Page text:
Is third-party litigation funding permitted? Is it commonly used?

In New York, third-party litigation funding is permitted, subject to a number of caveats that will be discussed in the questions below.

Third-party litigation funding is still a relatively new concept in the United States compared with, for example, the United Kingdom, but case law suggests growing acceptance by the courts in the United States. In the traditional third-party litigation funding model, the third-party litigation funder makes a non-recourse loan to the holder of a claim to cover legal fees or costs in exchange for a portion of the proceeds (whether through court action or settlement) arising from the holder’s enforcement of its claim. The acceptance of litigation funding can be seen through the case law mentioned below, which has, on the whole, protected claimant-funder disclosures, held funder participation not to constitute impermissible interference between lawyer and client, and held that funder’s returns do not constitute usury.

When addressing the related issue of third-party funding of law firms, New York Supreme Court Justice Shirley Kornreich extolled the value of ‘the sound public policy of making justice accessible to all regardless of wealth’ and recognised that the expense of litigation can otherwise deter litigation against ‘deep pocketed wrongdoers’. See Hamilton Capital VII LLC I v Khorrami LLP, 48 Misc 3d (1223(A), 9 (NY Sup Ct 2015).

Restrictions on funding fees

Are there limits on the fees and interest funders can charge?

There are no explicit limits on the fees and interest that a funder can charge. NY Banking Law section 14-a provides that interest on a loan cannot exceed 16 per cent. The permissible interest rate can go up to 25 per cent if the loan value is from US$250,000 to US$2.5 million, without any limit for loans in excess of US$2.5 million. However, since third-party litigation funding is generally provided on a non-recourse basis, the funding is treated as a purchase or assignment of the anticipated proceeds of the lawsuit, and therefore not subject to the usury statute and the limits on interest rates. See New York City Bar Association’s Committee on Professional Ethics (NYCBA) Formal Opinion 2011-2; Lynx Strategies LLC v Ferreira 957 NYS2d 636 (NY Sup Ct 2010) (third-party investment for share of proceeds is not usury); but see Echeverria v Estate of Lindner, 2005 NY Slip Op 50675(u), at *4-5 (NY Sup Ct 2005) (non-recourse agreement was a ‘loan’, not an investment, because recovery was certain under strict liability statute and interest rate was, therefore, usurious).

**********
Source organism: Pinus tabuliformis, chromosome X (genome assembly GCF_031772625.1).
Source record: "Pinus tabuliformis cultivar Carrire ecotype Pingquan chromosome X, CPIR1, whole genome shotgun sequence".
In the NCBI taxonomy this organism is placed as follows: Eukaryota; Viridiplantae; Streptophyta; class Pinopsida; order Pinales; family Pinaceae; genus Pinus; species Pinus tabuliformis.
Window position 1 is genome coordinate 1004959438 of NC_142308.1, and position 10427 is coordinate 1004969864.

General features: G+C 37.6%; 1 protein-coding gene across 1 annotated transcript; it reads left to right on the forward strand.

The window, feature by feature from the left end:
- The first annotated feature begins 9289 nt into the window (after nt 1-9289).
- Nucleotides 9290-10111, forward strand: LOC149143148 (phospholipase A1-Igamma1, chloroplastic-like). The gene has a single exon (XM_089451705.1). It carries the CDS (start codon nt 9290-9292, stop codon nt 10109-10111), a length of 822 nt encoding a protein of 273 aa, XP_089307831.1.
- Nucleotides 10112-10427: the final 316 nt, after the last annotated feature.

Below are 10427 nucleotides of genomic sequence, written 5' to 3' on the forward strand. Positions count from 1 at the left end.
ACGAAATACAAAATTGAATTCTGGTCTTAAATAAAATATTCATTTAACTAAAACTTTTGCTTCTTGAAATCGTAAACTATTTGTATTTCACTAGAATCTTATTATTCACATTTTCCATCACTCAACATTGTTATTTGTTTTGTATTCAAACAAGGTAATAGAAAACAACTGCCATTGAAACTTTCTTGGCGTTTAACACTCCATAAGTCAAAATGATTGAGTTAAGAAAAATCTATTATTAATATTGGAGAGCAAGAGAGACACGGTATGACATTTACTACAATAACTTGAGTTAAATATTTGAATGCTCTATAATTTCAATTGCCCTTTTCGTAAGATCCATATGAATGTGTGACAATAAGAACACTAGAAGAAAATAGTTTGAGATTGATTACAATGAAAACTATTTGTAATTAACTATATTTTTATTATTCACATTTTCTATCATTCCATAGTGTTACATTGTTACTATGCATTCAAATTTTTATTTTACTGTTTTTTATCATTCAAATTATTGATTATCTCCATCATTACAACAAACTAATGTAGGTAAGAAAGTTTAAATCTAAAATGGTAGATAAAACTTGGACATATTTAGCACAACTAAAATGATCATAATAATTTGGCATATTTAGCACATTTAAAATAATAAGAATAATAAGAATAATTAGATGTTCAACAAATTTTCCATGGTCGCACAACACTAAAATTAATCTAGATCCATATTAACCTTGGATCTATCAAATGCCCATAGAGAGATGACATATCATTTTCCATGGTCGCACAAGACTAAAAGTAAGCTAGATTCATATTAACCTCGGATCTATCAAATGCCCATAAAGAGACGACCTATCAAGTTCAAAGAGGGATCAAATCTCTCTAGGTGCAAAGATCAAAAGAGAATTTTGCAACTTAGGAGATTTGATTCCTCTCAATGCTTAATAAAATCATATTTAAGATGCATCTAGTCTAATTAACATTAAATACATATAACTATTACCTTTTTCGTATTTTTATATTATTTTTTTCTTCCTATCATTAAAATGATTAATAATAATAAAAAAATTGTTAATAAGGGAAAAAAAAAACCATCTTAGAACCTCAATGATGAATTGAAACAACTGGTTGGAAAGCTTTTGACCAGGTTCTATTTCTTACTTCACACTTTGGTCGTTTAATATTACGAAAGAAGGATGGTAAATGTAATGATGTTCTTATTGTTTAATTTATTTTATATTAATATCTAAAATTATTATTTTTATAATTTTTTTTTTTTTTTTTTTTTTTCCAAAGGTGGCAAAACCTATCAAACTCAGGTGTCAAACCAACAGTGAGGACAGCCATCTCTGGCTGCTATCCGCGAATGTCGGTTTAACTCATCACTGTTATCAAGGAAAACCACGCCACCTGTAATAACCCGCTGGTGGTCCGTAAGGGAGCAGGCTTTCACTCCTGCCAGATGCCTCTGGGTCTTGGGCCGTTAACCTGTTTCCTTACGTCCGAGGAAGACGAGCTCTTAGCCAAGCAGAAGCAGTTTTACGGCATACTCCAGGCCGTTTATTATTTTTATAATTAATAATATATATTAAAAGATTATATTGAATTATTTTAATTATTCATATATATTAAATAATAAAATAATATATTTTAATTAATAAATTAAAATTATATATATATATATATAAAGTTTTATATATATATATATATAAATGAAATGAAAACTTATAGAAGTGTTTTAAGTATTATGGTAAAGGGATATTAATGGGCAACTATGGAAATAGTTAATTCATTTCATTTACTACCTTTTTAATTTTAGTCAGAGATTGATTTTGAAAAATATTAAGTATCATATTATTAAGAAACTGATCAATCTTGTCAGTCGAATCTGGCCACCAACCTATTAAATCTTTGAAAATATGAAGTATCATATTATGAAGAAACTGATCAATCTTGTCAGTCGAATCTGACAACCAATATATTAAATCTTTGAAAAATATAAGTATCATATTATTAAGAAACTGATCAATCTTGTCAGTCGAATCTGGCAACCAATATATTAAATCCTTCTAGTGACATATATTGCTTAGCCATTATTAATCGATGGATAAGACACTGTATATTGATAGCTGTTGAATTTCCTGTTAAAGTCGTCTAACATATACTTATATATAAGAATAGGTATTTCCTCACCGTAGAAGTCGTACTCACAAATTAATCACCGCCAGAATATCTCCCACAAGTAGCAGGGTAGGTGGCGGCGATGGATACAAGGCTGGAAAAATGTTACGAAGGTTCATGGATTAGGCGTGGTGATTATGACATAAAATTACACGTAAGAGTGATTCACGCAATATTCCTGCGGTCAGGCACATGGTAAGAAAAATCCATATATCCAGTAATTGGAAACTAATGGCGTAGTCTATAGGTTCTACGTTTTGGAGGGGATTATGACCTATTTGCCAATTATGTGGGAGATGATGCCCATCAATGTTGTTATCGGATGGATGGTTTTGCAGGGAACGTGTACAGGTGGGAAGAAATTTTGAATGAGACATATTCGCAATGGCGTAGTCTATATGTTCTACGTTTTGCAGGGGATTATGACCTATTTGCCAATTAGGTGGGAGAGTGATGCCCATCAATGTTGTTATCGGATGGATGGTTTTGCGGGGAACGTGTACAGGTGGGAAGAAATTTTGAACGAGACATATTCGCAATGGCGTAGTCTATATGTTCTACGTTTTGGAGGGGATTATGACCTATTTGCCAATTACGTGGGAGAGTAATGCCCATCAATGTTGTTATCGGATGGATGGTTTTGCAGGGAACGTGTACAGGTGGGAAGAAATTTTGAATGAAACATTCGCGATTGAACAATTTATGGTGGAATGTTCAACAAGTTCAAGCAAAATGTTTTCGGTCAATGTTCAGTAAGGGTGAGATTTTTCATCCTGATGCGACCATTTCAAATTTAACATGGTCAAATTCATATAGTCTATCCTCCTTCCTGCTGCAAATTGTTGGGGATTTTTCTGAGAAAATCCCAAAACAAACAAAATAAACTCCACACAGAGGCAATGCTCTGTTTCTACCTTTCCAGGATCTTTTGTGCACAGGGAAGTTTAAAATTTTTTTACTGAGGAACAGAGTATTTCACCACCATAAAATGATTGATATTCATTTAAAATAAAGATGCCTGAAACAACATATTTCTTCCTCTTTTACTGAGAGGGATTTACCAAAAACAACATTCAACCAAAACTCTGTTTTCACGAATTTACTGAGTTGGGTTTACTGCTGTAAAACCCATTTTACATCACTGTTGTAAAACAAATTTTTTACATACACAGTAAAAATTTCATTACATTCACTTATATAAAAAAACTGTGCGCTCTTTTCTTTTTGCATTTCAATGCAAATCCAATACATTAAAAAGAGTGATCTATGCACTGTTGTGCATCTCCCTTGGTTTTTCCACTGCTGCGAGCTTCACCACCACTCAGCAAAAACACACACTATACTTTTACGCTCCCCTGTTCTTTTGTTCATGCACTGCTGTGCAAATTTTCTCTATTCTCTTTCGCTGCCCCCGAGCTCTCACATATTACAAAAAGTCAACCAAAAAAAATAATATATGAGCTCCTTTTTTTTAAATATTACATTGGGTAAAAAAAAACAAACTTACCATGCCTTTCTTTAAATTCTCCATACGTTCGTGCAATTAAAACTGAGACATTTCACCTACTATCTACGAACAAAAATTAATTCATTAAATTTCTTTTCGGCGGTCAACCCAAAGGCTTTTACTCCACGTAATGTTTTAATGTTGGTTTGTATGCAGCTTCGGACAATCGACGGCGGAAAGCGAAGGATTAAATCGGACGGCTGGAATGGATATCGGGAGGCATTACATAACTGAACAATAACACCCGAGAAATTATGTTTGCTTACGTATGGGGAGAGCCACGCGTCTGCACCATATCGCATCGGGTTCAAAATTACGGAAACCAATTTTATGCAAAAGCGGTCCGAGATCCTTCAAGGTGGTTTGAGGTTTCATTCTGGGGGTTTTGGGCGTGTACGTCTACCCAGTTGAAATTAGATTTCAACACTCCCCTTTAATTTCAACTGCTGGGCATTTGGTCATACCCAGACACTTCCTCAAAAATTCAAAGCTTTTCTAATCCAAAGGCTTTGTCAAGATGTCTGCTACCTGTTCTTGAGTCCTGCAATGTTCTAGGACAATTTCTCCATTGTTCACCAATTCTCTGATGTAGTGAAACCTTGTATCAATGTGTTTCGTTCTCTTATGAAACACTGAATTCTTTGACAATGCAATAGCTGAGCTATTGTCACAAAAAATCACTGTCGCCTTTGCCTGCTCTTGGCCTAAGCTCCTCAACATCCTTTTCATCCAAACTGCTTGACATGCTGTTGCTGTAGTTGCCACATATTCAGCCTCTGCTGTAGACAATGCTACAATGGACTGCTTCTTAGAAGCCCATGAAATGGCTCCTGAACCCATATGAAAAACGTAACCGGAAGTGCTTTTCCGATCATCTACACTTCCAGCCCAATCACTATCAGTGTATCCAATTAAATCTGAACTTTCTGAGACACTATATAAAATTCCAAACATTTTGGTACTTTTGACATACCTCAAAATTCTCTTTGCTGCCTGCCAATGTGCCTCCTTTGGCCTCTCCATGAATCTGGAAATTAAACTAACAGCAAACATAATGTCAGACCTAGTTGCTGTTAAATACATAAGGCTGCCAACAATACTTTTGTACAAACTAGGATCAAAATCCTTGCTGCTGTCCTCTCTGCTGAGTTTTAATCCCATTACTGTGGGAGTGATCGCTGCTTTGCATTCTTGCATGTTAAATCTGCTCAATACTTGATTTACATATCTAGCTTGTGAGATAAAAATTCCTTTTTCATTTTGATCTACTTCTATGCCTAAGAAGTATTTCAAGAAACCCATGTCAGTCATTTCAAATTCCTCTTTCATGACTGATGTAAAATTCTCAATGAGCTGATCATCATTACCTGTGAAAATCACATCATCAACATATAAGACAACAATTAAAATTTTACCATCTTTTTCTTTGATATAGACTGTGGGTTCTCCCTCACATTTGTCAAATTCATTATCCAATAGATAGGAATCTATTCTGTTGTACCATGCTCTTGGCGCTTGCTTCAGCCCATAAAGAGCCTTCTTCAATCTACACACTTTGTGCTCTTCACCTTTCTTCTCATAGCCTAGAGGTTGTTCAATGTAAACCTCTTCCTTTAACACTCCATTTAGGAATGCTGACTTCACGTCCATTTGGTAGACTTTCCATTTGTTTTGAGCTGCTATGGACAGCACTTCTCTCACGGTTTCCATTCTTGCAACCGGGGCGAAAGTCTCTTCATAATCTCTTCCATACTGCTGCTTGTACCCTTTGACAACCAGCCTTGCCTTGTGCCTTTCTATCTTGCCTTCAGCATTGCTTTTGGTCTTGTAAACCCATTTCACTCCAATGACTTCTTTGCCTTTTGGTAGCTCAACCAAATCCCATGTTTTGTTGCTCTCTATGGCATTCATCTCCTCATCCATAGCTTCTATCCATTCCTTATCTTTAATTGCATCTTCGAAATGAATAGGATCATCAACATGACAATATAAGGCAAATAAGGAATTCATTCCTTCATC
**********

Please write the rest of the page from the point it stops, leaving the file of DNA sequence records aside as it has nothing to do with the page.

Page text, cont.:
Specific rules for litigation funding

Are there any specific legislative or regulatory provisions applicable to third-party litigation funding?

There are no statutes or regulations in New York directly applicable to third-party litigation funding, let alone any that expressly prohibit, or that would have the effect of prohibiting, third-party litigation funding.

One question that is often asked is if champerty prohibits thirdparty litigation funding. Since federal law does not address champerty, state law governs. There is significant variation between the states on this issue, with each state having its own definition of conduct that is champertous (although several states no longer prohibit, or never prohibited, champerty).